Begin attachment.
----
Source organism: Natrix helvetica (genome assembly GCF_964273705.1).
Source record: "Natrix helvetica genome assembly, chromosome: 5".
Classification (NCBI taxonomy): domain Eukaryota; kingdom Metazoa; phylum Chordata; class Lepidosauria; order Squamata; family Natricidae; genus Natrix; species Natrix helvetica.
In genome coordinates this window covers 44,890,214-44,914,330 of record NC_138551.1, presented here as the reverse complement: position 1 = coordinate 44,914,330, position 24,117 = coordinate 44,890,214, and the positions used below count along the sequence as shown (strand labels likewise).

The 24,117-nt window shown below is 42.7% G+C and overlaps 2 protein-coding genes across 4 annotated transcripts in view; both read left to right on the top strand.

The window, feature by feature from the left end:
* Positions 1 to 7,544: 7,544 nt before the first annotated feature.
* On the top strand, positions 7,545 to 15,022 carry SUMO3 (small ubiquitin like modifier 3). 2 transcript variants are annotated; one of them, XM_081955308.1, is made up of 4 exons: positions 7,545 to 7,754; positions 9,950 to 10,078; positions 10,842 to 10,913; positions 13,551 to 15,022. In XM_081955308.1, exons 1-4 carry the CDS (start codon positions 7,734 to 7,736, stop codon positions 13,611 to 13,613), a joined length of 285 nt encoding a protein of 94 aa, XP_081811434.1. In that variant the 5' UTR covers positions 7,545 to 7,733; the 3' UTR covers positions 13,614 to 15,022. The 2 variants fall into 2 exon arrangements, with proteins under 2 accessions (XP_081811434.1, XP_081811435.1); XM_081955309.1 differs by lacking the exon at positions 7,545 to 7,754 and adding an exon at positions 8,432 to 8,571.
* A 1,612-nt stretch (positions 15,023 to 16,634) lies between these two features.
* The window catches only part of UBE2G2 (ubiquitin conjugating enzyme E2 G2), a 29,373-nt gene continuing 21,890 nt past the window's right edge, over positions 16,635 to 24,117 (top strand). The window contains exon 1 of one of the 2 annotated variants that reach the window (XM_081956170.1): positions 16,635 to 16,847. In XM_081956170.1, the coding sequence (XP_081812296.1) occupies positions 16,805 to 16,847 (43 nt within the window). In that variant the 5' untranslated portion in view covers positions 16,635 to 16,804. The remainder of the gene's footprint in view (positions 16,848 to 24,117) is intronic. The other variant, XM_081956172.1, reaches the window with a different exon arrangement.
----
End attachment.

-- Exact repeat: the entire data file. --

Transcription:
Source organism: Natrix helvetica (genome assembly GCF_964273705.1).
Source record: "Natrix helvetica genome assembly, chromosome: 5".
Classification (NCBI taxonomy): domain Eukaryota; kingdom Metazoa; phylum Chordata; class Lepidosauria; order Squamata; family Natricidae; genus Natrix; species Natrix helvetica.
In genome coordinates this window covers 44,890,214-44,914,330 of record NC_138551.1, presented here as the reverse complement: position 1 = coordinate 44,914,330, position 24,117 = coordinate 44,890,214, and the positions used below count along the sequence as shown (strand labels likewise).

The 24,117-nt window shown below is 42.7% G+C and overlaps 2 protein-coding genes across 4 annotated transcripts in view; both read left to right on the top strand.

The window, feature by feature from the left end:
* Positions 1 to 7,544: 7,544 nt before the first annotated feature.
* On the top strand, positions 7,545 to 15,022 carry SUMO3 (small ubiquitin like modifier 3). 2 transcript variants are annotated; one of them, XM_081955308.1, is made up of 4 exons: positions 7,545 to 7,754; positions 9,950 to 10,078; positions 10,842 to 10,913; positions 13,551 to 15,022. In XM_081955308.1, exons 1-4 carry the CDS (start codon positions 7,734 to 7,736, stop codon positions 13,611 to 13,613), a joined length of 285 nt encoding a protein of 94 aa, XP_081811434.1. In that variant the 5' UTR covers positions 7,545 to 7,733; the 3' UTR covers positions 13,614 to 15,022. The 2 variants fall into 2 exon arrangements, with proteins under 2 accessions (XP_081811434.1, XP_081811435.1); XM_081955309.1 differs by lacking the exon at positions 7,545 to 7,754 and adding an exon at positions 8,432 to 8,571.
* A 1,612-nt stretch (positions 15,023 to 16,634) lies between these two features.
* The window catches only part of UBE2G2 (ubiquitin conjugating enzyme E2 G2), a 29,373-nt gene continuing 21,890 nt past the window's right edge, over positions 16,635 to 24,117 (top strand). The window contains exon 1 of one of the 2 annotated variants that reach the window (XM_081956170.1): positions 16,635 to 16,847. In XM_081956170.1, the coding sequence (XP_081812296.1) occupies positions 16,805 to 16,847 (43 nt within the window). In that variant the 5' untranslated portion in view covers positions 16,635 to 16,804. The remainder of the gene's footprint in view (positions 16,848 to 24,117) is intronic. The other variant, XM_081956172.1, reaches the window with a different exon arrangement.